The Forsyth Planning & Zoning Commission recommended denial of a request for a variance to expand the commercial truck parking lot on Benson Ham Road to include truck maintenance services. The variance application will go forward to Forsyth city council for a final decision, but it will do so with a recommendation for denial.
The 22.63 parcel at the I-75 exit is zoned Highway Business, which would only allow a truck stop with a variance from city council. Request for the variance was made by Steven Rowland of Rowland Engineering in Macon. The owner of the property is Lorenzo Taffolla. Rowland spoke to Planning & Zoning and gave plans for the property.
Last year a variance was approved to allow use of the property for commercial truck parking, with Planning & Zoning recommending the approval. Rowland said what is being proposed is bathrooms, a waiting area for drivers, truck washing services and a free-standing 1,000 gallon fuel tank to provide fueling for patrons of the parking facility. Under the city’s zoning definitions these services would constitute a truck stop.
Rowland said the additions would provide much needed services to the drivers who use the parking facility. He said the current parking facility is clean and well run.
Planning & Zoning chair Steve Coleman said that when the application for the variance for the truck parking facility was brought to Planning & Zoning previously it was presented as being primarily for truck drivers who live in the Monroe County area and need a place to park their vehicles while they are at home. He knew there was a need for this service and at the time it was allowed in the zoning, although the zoning guidelines have since been updated. Coleman said he wouldn’t have been in favor of a facility that serviced trucks at the Benson Ham Road location.
Coleman recalled that when Planning & Zoning had approved variances for the Quik Trip near the location, it made it clear that providing maintenance for commercial trucks and allowing overnight parking for truckers wouldn’t be allowed. Coleman asked if truckers were staying overnight at the truck parking facility. Forsyth economic development director Cody Ellis said the facility advertises for daily, weekly and monthly parking. Rowland said the facility isn’t marketed as an overnight stop for truckers but he wasn’t sure whether any drivers were using it as such.
“You’re already allowing it as a truck stop by your definition,” said Rowland. “You can’t ask for a much better one.”
Coleman said that with its access to I-75 there are better uses for the property, such as retail and professional offices, than as a truck stop.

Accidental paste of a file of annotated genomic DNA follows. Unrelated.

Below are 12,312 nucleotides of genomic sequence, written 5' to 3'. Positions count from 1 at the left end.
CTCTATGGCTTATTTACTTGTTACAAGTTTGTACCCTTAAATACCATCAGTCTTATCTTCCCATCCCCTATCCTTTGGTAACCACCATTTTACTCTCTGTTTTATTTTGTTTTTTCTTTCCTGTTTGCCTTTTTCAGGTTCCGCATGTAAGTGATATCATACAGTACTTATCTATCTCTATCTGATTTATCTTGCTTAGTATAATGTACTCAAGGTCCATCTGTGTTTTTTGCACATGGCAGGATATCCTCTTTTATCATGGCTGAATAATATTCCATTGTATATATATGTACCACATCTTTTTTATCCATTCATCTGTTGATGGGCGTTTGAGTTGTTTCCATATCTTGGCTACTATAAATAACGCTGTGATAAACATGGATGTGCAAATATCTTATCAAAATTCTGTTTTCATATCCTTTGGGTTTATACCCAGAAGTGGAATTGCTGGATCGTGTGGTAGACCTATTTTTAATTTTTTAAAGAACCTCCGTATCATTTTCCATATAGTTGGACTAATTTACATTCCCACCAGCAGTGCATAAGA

“If it was presented to me this way on Day 1, I would have said ‘no.’”
Planning & Zoning vice chair Martin Presley asked what kind of trucks are parking at the facility, and Rowland said over the road trucks, like 18-wheelers. Martin said it was probable that some truckers from out of town were stopping to meet federal guidelines for hours on the road. He asked Rowland if tire changes and oil changes would be done at the site if the variance is approved and was told they would.
Planning & Zoning member Hal Clarke commented that the facility is visible up and down I-75 and is not an attractive addition to the city of Forsyth.
“It’s hard to make a truck stop look good,” he said.
Presley made a motion to table the variance and have Tafolla come to the next Planning & Zoning meeting and give details about his plans. Rowland said he would prefer to take the request on to city council, which has the authority to make a decision. Planning & Zoning then voted unanimously to deny the request for the variance, with Coleman, Presley, Clarke, James Freeman and Michael Brewer in attendance. Members Kathy Rowland and Keisha Rawls were not present.
George Emami then asked to speak to Planning & Zoning. He said he was asked to help with the construction and development of the service center at the truck parking facility. He said it is in line with other businesses in the area and asked what needs to be addressed in taking the variance request to city council. He said Taffolla works in Atlanta most days and, because of concerns about language skills, usually has someone else speak for him at official meetings.
Coleman said the business would match Williams Brothers, which is across the street, but Williams Brothers is downsizing rather than expanding. The residences in the area are older and are not likely to be maintained in the future, clearing the way for other development using the easy access to the interstate.
In other business Coleman and Presley were reelected chair and vice chair of the Forsyth Planning & Zoning Commission. An updated table of permitted, not permitted and conditional uses in Forsyth’s seven non-residential zoning districts was unanimously approved as presented by Ellis. Ellis said he created the updated table over the last two years according to what citizens and elected officials have said they want.